I thought right then and there I had my answer. This guy is a dick. I’m trying to reconnect after a huge amount of time, bring pictures of the grandson he’s never seen, and all he can talk about is golf. Shame on me, I expected too much.
To my surprise he asked if I wanted to take a ride around town and see what his life is like. Having gone all that way, I figured there was nothing else to lose. If anything, it would solidify my resolve to keep my distance and write this part of my life off.
As we reached his truck I noticed that he had not one but two NRA life member stickers on his windows. I hopped in and we started driving. He pointed out the various sights of town—the college, favorite diner, the place where he himself went to high school. More of the same resume talk.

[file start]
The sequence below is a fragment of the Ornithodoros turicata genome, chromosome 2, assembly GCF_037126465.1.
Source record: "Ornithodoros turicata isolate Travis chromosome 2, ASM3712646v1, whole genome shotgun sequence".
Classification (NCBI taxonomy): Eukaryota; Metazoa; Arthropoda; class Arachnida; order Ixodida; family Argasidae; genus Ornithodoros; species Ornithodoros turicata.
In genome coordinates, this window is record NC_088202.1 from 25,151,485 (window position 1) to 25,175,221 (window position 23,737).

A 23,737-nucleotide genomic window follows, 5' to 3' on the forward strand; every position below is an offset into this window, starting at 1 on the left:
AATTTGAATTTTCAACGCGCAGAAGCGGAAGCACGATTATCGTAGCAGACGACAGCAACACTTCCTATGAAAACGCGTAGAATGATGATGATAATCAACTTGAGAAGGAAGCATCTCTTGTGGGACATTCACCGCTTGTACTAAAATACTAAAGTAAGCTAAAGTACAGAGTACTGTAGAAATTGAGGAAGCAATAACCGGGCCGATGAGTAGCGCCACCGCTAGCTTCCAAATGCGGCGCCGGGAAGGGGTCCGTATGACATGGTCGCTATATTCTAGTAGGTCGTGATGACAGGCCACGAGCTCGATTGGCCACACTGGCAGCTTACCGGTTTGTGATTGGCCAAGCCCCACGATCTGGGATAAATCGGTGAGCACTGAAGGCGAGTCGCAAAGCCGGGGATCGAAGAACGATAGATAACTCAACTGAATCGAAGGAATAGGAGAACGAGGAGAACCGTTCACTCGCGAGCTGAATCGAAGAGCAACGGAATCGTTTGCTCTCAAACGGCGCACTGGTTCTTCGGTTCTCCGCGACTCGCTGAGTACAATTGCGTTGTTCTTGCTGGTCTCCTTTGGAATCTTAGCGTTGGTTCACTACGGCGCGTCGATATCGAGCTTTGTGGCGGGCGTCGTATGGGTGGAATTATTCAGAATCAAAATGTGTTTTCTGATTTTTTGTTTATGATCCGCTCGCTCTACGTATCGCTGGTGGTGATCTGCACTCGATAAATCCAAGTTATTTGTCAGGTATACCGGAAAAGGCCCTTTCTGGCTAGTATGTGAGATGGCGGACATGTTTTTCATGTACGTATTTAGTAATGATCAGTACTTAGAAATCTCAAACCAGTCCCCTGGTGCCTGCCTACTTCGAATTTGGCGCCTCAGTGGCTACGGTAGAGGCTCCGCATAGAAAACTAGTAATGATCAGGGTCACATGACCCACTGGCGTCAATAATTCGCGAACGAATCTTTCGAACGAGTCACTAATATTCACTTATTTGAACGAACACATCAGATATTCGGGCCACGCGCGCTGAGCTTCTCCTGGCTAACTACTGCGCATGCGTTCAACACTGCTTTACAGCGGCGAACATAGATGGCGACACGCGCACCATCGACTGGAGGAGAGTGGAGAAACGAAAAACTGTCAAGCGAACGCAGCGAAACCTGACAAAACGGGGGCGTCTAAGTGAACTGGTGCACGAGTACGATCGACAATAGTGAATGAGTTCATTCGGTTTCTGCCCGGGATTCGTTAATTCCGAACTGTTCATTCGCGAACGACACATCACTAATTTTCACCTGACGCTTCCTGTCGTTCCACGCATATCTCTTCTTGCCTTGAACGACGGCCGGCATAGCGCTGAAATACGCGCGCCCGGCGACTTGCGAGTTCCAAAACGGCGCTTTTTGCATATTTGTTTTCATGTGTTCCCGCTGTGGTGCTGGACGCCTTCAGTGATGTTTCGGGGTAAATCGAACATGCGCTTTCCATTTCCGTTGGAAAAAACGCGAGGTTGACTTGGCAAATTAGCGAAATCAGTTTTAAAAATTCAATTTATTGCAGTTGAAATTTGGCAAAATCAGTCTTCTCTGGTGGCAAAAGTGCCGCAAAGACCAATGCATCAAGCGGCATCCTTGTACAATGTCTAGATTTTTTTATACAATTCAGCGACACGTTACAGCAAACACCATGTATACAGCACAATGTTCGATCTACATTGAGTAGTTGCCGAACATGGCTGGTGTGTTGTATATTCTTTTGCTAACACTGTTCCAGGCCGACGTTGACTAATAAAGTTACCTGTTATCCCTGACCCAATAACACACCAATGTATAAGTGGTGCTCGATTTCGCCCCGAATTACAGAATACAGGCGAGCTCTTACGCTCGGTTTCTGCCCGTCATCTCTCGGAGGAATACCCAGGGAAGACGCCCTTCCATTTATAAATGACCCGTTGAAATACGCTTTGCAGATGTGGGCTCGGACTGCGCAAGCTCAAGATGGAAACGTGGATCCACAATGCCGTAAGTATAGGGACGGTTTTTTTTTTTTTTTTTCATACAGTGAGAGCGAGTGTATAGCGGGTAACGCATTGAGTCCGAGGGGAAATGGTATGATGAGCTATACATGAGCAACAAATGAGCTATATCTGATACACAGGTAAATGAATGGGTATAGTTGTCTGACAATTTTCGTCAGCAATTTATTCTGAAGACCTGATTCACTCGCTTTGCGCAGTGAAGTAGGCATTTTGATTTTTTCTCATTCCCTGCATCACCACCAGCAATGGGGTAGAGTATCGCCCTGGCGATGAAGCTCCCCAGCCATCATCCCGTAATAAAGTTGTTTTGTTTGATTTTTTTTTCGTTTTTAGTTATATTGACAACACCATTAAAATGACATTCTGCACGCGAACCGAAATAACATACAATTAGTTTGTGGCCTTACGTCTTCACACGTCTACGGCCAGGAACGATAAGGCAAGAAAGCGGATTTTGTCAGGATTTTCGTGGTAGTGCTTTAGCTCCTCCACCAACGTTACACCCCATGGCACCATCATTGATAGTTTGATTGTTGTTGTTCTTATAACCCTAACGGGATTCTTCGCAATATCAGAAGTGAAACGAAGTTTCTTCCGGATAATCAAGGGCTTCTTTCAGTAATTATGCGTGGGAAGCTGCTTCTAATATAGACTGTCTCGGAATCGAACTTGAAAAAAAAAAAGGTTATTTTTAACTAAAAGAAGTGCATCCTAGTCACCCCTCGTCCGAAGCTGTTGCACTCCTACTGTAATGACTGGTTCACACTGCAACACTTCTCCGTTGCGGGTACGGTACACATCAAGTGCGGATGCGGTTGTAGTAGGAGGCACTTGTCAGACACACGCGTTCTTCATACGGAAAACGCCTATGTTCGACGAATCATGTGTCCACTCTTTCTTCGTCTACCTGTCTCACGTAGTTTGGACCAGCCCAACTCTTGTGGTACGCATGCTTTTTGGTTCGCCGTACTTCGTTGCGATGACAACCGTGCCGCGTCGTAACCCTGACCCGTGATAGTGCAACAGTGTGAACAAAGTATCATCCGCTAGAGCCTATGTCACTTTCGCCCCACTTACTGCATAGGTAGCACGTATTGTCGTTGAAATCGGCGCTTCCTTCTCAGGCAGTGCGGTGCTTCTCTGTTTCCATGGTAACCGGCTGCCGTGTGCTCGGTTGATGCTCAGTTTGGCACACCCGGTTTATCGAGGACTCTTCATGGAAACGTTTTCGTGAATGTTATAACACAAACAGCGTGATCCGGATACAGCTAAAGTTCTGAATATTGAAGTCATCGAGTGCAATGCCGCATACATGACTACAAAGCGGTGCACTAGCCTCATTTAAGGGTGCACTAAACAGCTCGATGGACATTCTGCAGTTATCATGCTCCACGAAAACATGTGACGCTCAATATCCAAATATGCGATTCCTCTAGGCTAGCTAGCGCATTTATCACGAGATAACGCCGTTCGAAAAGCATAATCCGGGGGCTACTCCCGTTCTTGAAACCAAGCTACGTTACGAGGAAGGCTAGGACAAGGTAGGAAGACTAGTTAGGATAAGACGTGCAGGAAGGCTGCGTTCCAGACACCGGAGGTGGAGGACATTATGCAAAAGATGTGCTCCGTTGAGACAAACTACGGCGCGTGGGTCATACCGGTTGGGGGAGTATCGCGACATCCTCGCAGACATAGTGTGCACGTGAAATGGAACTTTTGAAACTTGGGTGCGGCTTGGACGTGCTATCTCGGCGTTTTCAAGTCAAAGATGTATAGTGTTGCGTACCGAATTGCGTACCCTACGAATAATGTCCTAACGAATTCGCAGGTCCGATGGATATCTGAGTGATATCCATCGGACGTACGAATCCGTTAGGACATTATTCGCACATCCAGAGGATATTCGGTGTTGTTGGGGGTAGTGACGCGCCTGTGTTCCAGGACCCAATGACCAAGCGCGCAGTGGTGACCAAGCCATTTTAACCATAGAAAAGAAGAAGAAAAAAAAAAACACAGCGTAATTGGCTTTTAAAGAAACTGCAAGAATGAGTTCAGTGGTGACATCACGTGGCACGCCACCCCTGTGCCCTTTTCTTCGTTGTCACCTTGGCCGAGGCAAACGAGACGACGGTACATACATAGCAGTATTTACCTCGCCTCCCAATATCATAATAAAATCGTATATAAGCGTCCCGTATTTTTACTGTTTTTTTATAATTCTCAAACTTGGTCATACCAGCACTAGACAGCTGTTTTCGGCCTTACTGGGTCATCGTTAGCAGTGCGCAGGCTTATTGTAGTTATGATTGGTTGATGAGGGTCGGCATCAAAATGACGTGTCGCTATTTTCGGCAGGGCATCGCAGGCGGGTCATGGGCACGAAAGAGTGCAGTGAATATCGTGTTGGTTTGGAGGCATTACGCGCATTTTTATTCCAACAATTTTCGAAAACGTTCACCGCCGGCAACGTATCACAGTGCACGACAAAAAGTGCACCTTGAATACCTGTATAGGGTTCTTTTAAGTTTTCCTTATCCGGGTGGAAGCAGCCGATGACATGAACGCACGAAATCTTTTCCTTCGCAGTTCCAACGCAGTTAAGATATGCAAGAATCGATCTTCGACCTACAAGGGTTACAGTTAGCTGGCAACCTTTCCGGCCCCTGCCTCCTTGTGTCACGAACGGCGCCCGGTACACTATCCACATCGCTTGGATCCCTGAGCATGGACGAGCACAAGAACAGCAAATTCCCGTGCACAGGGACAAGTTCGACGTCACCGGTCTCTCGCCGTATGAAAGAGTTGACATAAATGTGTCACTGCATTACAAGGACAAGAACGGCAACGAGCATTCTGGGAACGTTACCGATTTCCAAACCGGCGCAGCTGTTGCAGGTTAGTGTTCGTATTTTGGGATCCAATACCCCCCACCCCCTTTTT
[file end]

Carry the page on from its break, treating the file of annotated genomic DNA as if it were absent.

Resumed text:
Things changed though, when we passed by the closed Air Force base. He casually mentioned that he was there the other week for a SAFE Act protest, and turned to me and said “Fucking Cuomo, huh?” With that remark and in that moment the conversation turned. We started to talk about the unconstitutional and downright dastardly way that the SAFE Act was passed, about infringements on basic liberties and rights. We started to talk about his work in advocacy efforts and what we can do as citizens of the state to protect what is rightfully ours.
Suddenly, we weren’t just two strangers feeling each other out delivering curricula vitae through an interview. We had something in common, something basic and core to each of our persons. We talked about guns and rights for the rest of the ride, nearly an hour.